Thursday, August 25, 2016

Quarter of a Century

I spent the first minutes of my birthday slumped and sleepy in a bus ride home after working overtime, hugging the company-issue jacket tighter around me to protect myself from the blast of the bus' AC. It was 12:07AM when I checked. Outside, the ever-busy EDSA was a racing blur; on the radio, REO Speedwagon was belting out "Can't Fight this Feeling" (I remember the driver singing along).

Inside my head, I was grasping at the newest reality of my life: I'm finally 25.


There shouldn't have been a Eureka moment for it; I already know I'm an adult, and I've long accepted the challenge. Still, the realizations hit me like a hammer to the head: TWENTY-FIVE, AIRIZ! There would be more of this. More OTs in the future. More bills to pay. More problems to wrestle with. More pain and heartaches. More snags, more glitches, more bumps in the road. More inner demons that gnaw at my heart at night, officially waving their fancy "Quarterlife Crisis" nickname as their All-Access Pass to the most fragile of my dreams.

But that'd mean there would be more of the good stuff, too. More memories to make. More artworks to churn out. More poetry to craft. More places to travel to and fall in love with. More strangers to turn into family. More laughter with friends. More distances to run. More TV shows and plays and flicks and musicals to rave about. More books to devour. More songs to listen and unleash our karaoke spirit to. More star-strewn skies to marvel at. More stories to write, more stories to share, more stories to live. More people to love and love and love. Thousands more of minutes to spend breathing. Millions more of seconds to spend living.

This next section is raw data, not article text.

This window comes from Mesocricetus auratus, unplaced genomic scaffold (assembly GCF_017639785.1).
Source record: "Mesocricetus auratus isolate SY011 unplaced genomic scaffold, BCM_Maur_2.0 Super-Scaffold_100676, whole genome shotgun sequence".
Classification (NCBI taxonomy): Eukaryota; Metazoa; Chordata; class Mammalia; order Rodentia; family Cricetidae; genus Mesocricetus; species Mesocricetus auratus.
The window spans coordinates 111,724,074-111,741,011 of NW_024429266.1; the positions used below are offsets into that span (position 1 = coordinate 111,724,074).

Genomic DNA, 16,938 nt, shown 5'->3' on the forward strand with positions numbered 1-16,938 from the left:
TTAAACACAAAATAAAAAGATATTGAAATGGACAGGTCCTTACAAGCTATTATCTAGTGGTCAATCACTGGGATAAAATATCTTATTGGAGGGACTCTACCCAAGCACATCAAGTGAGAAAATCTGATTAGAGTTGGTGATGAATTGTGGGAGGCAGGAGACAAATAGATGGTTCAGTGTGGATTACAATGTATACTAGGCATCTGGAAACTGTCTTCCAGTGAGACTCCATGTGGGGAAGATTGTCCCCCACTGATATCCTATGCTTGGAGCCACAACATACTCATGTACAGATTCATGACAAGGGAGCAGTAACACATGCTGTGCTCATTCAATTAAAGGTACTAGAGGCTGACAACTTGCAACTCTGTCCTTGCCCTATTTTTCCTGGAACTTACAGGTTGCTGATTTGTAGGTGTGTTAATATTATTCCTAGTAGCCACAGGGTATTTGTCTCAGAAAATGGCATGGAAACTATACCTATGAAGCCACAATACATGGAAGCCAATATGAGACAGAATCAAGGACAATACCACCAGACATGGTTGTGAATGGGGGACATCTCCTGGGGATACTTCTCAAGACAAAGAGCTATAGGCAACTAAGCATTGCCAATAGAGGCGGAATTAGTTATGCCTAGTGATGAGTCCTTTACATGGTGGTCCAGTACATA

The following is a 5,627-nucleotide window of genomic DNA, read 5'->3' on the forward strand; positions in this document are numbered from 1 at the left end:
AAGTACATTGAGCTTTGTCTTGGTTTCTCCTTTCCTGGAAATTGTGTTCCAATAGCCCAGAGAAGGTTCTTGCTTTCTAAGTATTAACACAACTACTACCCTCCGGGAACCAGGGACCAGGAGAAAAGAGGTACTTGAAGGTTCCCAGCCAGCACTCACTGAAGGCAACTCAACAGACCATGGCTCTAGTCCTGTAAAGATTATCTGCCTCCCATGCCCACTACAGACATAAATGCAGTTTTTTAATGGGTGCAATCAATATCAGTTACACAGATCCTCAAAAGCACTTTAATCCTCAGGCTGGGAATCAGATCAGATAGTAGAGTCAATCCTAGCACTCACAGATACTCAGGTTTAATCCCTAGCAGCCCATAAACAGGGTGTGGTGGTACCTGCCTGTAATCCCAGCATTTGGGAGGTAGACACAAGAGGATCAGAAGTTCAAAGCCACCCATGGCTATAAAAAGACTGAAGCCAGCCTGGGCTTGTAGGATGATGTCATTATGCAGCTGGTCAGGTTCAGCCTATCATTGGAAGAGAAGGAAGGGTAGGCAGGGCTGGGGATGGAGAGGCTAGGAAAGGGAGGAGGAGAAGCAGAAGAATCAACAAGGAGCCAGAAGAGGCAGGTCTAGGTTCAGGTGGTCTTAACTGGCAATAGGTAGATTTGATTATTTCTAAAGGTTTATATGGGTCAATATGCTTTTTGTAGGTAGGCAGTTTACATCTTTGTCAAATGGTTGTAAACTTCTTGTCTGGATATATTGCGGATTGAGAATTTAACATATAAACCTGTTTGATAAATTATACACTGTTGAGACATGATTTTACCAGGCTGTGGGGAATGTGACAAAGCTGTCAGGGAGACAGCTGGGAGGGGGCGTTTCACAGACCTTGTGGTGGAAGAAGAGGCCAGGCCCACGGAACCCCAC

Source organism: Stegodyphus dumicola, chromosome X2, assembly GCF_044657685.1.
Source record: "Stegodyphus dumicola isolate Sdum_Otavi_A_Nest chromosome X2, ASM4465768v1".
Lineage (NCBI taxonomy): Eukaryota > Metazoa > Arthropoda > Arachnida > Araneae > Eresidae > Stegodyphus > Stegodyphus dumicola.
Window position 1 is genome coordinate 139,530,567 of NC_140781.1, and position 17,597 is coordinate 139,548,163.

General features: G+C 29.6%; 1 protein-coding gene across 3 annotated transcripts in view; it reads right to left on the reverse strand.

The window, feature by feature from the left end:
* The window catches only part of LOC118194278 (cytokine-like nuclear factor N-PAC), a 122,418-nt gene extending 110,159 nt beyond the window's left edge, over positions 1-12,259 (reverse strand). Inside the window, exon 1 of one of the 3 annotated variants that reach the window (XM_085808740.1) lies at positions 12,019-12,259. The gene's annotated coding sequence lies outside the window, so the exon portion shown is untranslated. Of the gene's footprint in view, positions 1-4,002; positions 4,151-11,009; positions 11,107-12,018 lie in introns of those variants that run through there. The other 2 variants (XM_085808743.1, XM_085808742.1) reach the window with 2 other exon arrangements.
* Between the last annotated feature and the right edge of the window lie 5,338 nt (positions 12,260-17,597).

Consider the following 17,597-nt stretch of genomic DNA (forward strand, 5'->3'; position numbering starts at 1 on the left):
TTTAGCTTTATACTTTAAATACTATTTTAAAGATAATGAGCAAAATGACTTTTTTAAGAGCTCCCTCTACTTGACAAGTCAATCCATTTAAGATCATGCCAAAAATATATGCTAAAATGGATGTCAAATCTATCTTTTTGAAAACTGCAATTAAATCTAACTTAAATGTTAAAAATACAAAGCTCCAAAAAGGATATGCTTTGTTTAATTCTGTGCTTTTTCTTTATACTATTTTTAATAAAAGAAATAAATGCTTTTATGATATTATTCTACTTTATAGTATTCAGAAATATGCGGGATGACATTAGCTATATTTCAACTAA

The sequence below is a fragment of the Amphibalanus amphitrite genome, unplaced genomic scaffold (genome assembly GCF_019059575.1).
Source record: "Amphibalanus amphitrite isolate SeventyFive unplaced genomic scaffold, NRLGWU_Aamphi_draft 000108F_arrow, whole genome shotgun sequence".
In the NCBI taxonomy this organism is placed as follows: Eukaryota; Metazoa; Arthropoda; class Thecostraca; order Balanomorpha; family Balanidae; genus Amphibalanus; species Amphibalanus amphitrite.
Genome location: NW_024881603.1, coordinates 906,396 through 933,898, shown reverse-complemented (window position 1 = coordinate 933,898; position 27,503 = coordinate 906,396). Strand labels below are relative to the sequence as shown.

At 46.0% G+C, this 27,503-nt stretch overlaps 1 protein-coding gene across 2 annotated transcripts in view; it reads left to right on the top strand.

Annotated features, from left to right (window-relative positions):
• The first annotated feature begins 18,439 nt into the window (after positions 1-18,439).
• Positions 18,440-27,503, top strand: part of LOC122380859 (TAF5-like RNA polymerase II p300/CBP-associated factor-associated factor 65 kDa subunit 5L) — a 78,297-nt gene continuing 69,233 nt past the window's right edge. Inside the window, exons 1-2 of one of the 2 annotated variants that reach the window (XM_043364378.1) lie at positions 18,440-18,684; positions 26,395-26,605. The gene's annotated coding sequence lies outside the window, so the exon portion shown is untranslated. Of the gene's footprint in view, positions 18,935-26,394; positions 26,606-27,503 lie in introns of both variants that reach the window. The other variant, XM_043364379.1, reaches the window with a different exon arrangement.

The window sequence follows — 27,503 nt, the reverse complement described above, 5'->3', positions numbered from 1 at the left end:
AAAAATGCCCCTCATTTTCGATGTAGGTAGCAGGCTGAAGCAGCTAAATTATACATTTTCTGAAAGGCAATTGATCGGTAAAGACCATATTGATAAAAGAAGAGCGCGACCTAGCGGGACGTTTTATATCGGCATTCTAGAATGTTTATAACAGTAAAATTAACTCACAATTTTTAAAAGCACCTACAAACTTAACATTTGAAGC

So I spent the rest of my birthday with people who matter the most to me--family--and thought, this isn't so bad. I'm terrified, true, but this can't be too bad. While this marked me another year older, this also gave me another chance to build a better version of myself. So let all the goods and the bads of this life come, and let 'em shape me into what I really want to be in this life. I may be a freaked-out, lost millennial, but along the way I know I'll find the right path to my destination. 😊 #birthday

Thursday, August 18, 2016

Review: Ten Thousand Skies Above You

Author: Claudia Gray
Genre: Science fiction, young adult, contemporary, romance
My rating: ★★★★1/2 (4.5 of 5 stars)



If someone hands you a ticket to an alternate universe—a reality different from where you are standing now—where would you want to be? The universe where you took that big risk that might have made your dreams come true? Probably the reality where a certain person did not leave you and killed half your soul in the process? The dimension perhaps where you opted to embrace this person’s heart instead of slowly poisoning it with hurt?

We may reel in these thoughts in the form of sighed regrets and weakly disguised daydreams, but for Marguerite Caine, the concept of multiverse is more than just a bittersweet notion of what-might-have-been. It all started when her life was turned upside down the day her physicist parents invented a device that allows a person to travel between parallel universes—the Firebird. Marguerite learns the benefits and perils of using the Firebird after her first travels, back when she was driven by rage and revenge after the “death” of her father. One long string of misunderstandings (and countless misadventures) later, Marguerite once again finds herself leaping across dimensions to save Paul, the love of her life, from powerful enemies who want to use the Firebird for their own dark plans. Paul’s soul is splintered into four pieces that are trapped within other Pauls in alternate realities. Before her enemies catch up with her, Marguerite must save Paul and his other-world counterparts.

In this follow-up to A Thousand Pieces of You, Claudia Gray launches into yet another mad, white-knuckle romp of a dimension-hopping quest that slaked my anticipation for the series. It is startlingly addictive despite looking like, at first glance, a gimmick-laced sequel that forced itself to latch onto the idea of its parent. The sceptic in me initially frowned at the whole “splintered soul, collect them all” thing, having encountered this trope in many stories before. But the book proved to be larger and more intricate than the clichéd premise; the author executed it with one bang of a literary gunshot that blew me away completely.